Court Concluded that Denomination Controlled Church Property

A Pennsylvania state appeals court resolved a controversy between a local church and a Synod regarding ownership of church property and who would serve as pastor of the church.

For many years, Trinity Lutheran Evangelical Church was governed by its own constitution and bylaws as well as those of its regional Synod and the Lutheran Church of America (LCA). During the latter part of 1983, a division arose within the congregation because of participation by its pastor (Rev. Roth) in an organization formed to deal with the plight of unemployed workers in the area.

The Synod investigated the problems at the church and recommended certain actions in an effort to reunite the congregation. When the two factions within the church could not agree upon these recommendations, the Synod vacated the pulpit and appointed another pastor to serve. When the church refused to recognize the Synod's designated pastor, the Synod sought and received a court order forbidding the performance of any further pastoral functions at the church by Rev. Roth. Despite the court order, Rev. Roth continued to act as pastor, which resulted in his being jailed for contempt of court.

Nevertheless, Rev. Roth continued to dictate sermons which were read to the congregation. In addition, church board members transferred $9,500 out of a church bank account to their own personal accounts, and reduced the church's insurance coverage by 70%.

Because of these actions, the Synod declared the church "defunct," and, pursuant to the LCA constitution, ordered the board to transfer all church assets to the Synod. The board refused to comply with this request (some board members locked themselves in the church basement), and the Synod obtained another court order citing the board for contempt of court and ordering them to convey all church properties to the Synod.

The board members were "conditionally" jailed for between 30 and 60 days, with the understanding that they would be released immediately upon their willingness to comply with the court's orders.

A Pennsylvania state appeals court affirmed the lower court's orders. Specifically, it held that:

  1. The lower court did not exceed its authority in confining the pastor or board members for contempt of court.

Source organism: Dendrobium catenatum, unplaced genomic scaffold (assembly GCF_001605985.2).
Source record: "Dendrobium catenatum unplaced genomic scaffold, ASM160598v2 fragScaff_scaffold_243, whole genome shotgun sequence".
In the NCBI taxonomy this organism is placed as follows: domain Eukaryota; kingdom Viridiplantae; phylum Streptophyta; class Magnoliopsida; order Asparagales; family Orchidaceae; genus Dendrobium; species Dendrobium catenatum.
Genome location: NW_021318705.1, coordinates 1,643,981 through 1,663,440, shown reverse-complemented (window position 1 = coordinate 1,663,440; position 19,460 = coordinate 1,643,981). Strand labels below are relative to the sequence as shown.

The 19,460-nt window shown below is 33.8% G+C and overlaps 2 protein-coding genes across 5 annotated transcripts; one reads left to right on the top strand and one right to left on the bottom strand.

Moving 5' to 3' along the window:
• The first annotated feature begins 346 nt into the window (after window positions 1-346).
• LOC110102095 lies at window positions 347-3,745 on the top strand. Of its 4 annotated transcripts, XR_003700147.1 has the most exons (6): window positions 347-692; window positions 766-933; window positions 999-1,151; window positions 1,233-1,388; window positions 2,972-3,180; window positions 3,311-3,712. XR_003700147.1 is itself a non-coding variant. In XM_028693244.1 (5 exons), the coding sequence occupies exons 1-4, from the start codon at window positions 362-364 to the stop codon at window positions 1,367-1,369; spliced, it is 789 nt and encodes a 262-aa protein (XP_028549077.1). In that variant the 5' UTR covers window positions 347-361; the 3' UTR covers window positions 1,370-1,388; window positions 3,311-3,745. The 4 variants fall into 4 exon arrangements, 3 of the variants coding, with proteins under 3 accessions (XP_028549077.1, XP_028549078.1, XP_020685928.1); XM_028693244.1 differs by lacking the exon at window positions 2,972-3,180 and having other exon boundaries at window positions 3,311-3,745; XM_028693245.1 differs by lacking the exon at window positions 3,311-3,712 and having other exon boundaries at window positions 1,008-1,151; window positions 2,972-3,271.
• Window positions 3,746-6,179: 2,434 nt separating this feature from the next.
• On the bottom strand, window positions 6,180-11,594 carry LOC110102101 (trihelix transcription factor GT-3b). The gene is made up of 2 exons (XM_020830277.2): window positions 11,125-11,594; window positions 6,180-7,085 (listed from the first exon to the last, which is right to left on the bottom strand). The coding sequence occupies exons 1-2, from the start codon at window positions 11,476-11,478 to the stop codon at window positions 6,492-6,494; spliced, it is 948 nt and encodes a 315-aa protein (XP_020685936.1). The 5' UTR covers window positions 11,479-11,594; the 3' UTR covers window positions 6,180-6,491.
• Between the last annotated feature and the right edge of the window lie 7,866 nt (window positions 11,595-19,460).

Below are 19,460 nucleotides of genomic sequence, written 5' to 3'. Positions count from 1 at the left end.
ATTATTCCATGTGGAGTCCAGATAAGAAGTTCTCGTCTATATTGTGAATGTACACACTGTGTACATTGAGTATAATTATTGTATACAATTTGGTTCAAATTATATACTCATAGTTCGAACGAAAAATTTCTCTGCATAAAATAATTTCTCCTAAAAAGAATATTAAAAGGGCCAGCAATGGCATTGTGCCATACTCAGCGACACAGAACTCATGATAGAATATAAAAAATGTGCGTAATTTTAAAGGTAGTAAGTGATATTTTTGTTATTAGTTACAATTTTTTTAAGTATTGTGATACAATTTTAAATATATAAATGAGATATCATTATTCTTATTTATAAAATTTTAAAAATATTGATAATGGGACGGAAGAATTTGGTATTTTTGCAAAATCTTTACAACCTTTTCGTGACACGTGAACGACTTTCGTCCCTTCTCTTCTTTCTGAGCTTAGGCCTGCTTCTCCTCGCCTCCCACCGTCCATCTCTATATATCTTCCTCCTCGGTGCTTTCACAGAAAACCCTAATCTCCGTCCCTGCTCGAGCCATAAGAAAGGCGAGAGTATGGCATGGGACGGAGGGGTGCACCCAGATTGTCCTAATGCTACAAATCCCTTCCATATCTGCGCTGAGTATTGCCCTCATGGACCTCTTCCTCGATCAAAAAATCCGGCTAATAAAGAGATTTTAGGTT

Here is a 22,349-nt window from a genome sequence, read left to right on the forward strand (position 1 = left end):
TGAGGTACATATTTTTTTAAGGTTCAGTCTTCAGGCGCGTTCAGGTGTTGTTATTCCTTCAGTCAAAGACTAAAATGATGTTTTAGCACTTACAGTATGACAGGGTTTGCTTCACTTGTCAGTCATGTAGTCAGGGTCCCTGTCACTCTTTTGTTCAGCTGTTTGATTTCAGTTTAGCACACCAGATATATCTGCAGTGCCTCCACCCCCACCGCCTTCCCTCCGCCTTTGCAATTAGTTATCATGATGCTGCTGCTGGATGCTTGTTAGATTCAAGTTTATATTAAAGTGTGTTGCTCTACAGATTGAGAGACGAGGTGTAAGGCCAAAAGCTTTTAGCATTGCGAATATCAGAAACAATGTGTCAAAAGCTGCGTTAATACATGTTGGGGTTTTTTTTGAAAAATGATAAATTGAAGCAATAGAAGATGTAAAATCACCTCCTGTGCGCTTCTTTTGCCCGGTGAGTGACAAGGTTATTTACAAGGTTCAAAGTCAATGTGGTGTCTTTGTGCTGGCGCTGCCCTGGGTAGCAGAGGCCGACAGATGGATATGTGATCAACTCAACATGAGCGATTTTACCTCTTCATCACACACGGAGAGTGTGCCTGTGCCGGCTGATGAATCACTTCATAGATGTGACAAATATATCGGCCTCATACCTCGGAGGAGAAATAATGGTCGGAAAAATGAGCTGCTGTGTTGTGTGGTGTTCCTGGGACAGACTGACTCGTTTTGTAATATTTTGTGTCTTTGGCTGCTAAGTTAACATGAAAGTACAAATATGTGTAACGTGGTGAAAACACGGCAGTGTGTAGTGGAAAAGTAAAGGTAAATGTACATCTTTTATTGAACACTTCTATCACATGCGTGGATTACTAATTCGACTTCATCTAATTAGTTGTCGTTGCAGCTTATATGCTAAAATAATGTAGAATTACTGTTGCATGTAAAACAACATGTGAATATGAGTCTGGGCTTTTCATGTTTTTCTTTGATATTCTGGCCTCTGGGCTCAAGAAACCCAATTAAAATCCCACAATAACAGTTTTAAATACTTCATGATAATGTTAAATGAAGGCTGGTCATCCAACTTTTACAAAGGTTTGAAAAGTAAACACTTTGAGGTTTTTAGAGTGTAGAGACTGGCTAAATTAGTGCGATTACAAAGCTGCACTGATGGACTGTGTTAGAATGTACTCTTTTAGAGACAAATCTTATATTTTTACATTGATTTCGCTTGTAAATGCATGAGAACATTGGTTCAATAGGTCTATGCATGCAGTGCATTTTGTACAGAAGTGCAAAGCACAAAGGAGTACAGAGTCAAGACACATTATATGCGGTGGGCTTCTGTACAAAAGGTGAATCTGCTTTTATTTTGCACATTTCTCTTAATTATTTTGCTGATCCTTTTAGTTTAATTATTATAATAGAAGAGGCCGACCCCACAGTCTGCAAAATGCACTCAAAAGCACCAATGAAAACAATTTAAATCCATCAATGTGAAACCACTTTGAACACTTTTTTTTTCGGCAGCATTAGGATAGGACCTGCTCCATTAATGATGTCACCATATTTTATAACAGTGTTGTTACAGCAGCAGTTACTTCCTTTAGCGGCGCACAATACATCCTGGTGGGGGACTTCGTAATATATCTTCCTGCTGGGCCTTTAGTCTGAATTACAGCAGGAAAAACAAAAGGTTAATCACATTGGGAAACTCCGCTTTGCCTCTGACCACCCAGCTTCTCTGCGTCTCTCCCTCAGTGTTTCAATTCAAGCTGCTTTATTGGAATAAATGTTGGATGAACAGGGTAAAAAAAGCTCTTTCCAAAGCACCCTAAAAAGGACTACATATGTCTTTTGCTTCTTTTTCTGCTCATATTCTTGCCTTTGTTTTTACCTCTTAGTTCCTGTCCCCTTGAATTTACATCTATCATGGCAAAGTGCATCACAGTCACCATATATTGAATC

2. The incarceration of the pastor and board members was a "conditional commitment to achieve compliance with a court order" and as such was civil rather than criminal in nature. Accordingly, there was no requirement for a jury trial.
  3. The lower court's orders upholding the Synod's rulings (declaring the pulpit vacant and ordering all church properties transferred to the Synod) did not violate the church's constitutional guaranty of religious freedom, since "the members of Trinity are free to practice their religion as they see fit and to express themselves in any manner, so long as they do not interfere with the Synod's use of the church …."
  4. Civil courts must defer to the decision of ecclesiastical organizations involving questions of discipline, faith, or ecclesiastical rules, except in those cases where an ecclesiastical organization "fails to follow its own rules and procedures."
  5. The constitution of the LCA gave churches the right to appeal determinations of a Synod to the "annual convention of the Synod." Since there was evidence that the church had appealed the Synod's rulings to the "convention of the Synod," and that the appeal was never heard, the court ordered the trial court to determine whether or not an appeal had in fact been filed and if so whether or not it was properly heard.

    If the Synod failed to follow the LCA constitution, then the civil courts need not defer to its rulings. Regardless of whether one agrees with the result in this case, the fact remains that the Pennsylvania appeals court ignored the clear and binding pronouncement of the United Stated Supreme Court in Serbian Eastern Orthodox Diocese v. Milivojevich, 426 U.S. 696 (1976), that the civil courts are bound to defer to the determinations of ecclesiastical organizations involving questions of doctrine or polity even if those determinations are arbitrary in the sense that they fail to adhere to the organization's own internal rules.

    The Supreme Court's ruling has been criticized by many as encouraging irresponsible conduct by religious organizations. Nevertheless, it remains the law of the land and the Pennsylvania appeals court erred in ignoring it. Trinity Lutheran Evangelical Church v. May, 537 A.2d 537 (Pa. Common. 1988)

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